Who enforces regulatory compliance?
Regulations and regulatory bodies exist at the local, state, federal and international level. These bodies differ from state-to-state or locality-to-locality as different regions have different laws that are to be enforced. For example, different councils have different regulations on the height of buildings.
An example of a federal regulator is the Australian Securities and Investments Commission (ASIC). ASIC regulations apply to all corporate, markets and financial services operating in Australia.
At a state level, as Occupational Health and Safety (OH&S) regulations differ between Australian states, OH&S laws are governed by state-based bodies, such as WorkSafe Victoria and SafeWork NSW.
Countries or organisations may sign up to multinational or international organisations and regulatory bodies. For example, many European countries are members of the European Union (EU), which has its own regulations and regulators regarding policies on trade, agriculture, fisheries and regional development.
National regulatory bodies may be signatories to international bodies, which confers that a national regulatory body will enforce the standards of the international body and are subject to their judgements. For example, Australian sporting organisations, such as the AFL and NRL, are regulated by the Australian Sports Anti-Doping Authority (ASADA). As Australia is a signatory to the UNESCO International Convention against Doping in Sport, ASADA is required to implement the anti-doping arrangements in accordance with the principles of the World Anti-Doping Agency (WADA), of which Australia is a member.
You can find links to various common legal laws your Australian business may need to comply with here.
What are some examples of regulatory compliance?
Most aspects of business are regulated in some manner. Regulations extend from ensuring workplaces are safe for employees, to environmental protection policies, to taxation, to industry specific regulations such as food hygiene standards for restaurants, or minimum 'local content' percentages for media organisations.
To take a specific example, your organisation might produce inflatable aquatic toys. There are mandatory standards that apply to your product, such as labelling. In Australia the Australian Competition & Consumer Commission (ACCC) is an authority that enforces the Competition and Consumer Act 2010. Their remit covers issues such as product safety and labelling.
Regarding the labelling of your business, the ACCC stipulates that your inflatable aquatic toys must be permanently marked with a specific warning notice that must meet a number of criteria. These criteria might be that the letters of the warning must be:
The requirement that the warning is 'permanent' means that it should remain legible and attached to the product for the life of the product.
'Contrasting' means the colour of the warning label must not blend into the background.
If your organisation’s aquatic toy has a label which meets this requirement, in this specific regard, you are regulatorily compliant.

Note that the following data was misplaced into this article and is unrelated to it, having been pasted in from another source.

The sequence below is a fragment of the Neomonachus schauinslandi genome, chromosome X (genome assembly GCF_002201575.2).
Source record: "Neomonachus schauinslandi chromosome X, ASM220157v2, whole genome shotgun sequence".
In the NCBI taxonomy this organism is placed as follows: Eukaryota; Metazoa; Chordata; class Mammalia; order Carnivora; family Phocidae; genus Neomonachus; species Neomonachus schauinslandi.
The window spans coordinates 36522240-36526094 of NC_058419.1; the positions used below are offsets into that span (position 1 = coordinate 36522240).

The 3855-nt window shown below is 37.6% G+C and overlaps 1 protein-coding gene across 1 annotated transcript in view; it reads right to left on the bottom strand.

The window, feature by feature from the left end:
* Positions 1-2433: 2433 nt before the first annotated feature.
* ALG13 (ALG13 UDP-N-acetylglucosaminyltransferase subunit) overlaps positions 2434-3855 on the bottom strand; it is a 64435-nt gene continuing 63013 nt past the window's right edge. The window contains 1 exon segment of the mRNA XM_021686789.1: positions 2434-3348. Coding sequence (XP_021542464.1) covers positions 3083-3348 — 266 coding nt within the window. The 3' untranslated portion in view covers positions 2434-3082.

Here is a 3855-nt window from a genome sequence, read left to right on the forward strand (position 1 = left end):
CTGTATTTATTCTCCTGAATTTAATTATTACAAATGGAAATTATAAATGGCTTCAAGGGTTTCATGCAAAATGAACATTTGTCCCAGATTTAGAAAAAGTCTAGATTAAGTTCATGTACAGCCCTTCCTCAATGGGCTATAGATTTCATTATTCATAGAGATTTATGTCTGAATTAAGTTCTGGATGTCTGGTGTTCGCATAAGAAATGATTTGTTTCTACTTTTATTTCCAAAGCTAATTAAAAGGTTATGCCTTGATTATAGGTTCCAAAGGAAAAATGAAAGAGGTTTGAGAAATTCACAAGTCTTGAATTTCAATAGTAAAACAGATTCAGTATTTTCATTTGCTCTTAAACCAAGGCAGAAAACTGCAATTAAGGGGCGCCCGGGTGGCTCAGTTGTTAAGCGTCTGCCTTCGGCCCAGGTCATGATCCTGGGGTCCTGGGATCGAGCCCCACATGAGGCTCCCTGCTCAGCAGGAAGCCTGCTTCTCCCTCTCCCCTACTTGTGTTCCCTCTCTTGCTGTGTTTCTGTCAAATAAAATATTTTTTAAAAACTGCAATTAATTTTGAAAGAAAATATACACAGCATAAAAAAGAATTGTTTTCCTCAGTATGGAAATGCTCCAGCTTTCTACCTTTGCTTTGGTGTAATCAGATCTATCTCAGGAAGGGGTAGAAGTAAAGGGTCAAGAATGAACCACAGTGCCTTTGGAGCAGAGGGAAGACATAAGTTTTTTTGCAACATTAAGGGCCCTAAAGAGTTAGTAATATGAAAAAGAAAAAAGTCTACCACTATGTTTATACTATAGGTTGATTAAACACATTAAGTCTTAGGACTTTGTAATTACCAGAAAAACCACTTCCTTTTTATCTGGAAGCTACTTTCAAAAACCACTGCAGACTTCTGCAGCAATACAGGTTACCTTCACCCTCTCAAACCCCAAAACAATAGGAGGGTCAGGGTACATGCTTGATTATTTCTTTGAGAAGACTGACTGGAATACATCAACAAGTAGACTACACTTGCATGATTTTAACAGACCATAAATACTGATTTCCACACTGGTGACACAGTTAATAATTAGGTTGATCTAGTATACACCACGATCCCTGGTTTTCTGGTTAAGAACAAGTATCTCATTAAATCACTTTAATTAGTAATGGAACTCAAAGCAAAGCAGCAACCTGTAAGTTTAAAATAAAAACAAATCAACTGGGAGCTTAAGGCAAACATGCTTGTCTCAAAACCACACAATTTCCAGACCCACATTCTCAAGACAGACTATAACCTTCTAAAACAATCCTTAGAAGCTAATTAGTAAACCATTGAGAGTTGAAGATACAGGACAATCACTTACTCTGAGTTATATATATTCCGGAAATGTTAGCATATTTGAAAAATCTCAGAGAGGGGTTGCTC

Why is regulatory compliance important?
Regulation promotes the proper functioning of society and the economy. By ensuring your organisation is regulatorily compliant you are contributing towards this goal.
Additionally, there are penalties for both organisations and individuals that are caught in breach of regulations. These range in severity from financial penalties to both individuals and businesses, to the cessation of trading, and imprisonment.
In recent years there has been a strong focus on the regulatory burden on Australian business. Directors are spending more time on corporate compliance and related activities, and less time on areas of governance relating to strategy, entrepreneurship, risk management, and organisation performance.
Well-designed regulation can enhance competitiveness, and thereby improve economic performance as well as generate substantial innovation offsets for firms.
How to ensure regulatory compliance and implement an effective regulatory compliance plan
It is generally not possible for a board or an organisation’s leadership to know every law that applies to their organisation in detail or to evaluate for themselves whether the organisation is complying with every relevant law. However, there are ways that leaders can oversee compliance with the law, for example, by:
Seeking independent review of proposed decisions;
Establishing a policy framework that requires staff to follow relevant laws;
Maintaining integrity of internal and external audit processes;
Promoting a culture of compliance;
Seeking independent legal advice where necessary; and
Establishing robust systems for reporting and investigating misconduct.
Boards and leaders can and should apply a similar approach to requiring compliance with their governing documents and internal policies. Boards may be interested to inquire into how management maintains compliance with policies such as through providing regular training, internal communications or through requiring compliance through employment contracts.